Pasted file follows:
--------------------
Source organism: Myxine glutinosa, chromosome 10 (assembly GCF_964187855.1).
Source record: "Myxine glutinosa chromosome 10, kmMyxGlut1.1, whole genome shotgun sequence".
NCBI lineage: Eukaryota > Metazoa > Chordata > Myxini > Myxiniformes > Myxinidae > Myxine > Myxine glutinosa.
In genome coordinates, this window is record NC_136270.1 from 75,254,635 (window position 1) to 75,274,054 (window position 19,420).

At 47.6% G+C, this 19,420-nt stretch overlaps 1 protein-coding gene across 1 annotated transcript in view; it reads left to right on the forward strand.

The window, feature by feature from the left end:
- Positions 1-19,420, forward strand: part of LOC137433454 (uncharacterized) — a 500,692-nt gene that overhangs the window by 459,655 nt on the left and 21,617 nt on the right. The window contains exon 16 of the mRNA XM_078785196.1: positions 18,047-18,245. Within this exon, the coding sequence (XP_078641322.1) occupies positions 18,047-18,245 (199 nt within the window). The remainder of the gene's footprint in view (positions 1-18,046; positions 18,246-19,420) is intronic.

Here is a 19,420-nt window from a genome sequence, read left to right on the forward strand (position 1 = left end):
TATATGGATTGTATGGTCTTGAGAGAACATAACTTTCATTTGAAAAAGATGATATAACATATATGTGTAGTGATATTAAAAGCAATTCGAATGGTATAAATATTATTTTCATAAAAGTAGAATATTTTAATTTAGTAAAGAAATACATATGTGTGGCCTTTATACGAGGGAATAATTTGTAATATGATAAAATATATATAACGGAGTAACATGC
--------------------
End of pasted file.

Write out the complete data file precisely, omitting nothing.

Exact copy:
Source organism: Myxine glutinosa, chromosome 10 (assembly GCF_964187855.1).
Source record: "Myxine glutinosa chromosome 10, kmMyxGlut1.1, whole genome shotgun sequence".
NCBI lineage: Eukaryota > Metazoa > Chordata > Myxini > Myxiniformes > Myxinidae > Myxine > Myxine glutinosa.
In genome coordinates, this window is record NC_136270.1 from 75,254,635 (window position 1) to 75,274,054 (window position 19,420).

At 47.6% G+C, this 19,420-nt stretch overlaps 1 protein-coding gene across 1 annotated transcript in view; it reads left to right on the forward strand.

The window, feature by feature from the left end:
- Positions 1-19,420, forward strand: part of LOC137433454 (uncharacterized) — a 500,692-nt gene that overhangs the window by 459,655 nt on the left and 21,617 nt on the right. The window contains exon 16 of the mRNA XM_078785196.1: positions 18,047-18,245. Within this exon, the coding sequence (XP_078641322.1) occupies positions 18,047-18,245 (199 nt within the window). The remainder of the gene's footprint in view (positions 1-18,046; positions 18,246-19,420) is intronic.

Here is a 19,420-nt window from a genome sequence, read left to right on the forward strand (position 1 = left end):
TATATGGATTGTATGGTCTTGAGAGAACATAACTTTCATTTGAAAAAGATGATATAACATATATGTGTAGTGATATTAAAAGCAATTCGAATGGTATAAATATTATTTTCATAAAAGTAGAATATTTTAATTTAGTAAAGAAATACATATGTGTGGCCTTTATACGAGGGAATAATTTGTAATATGATAAAATATATATAACGGAGTAACATGC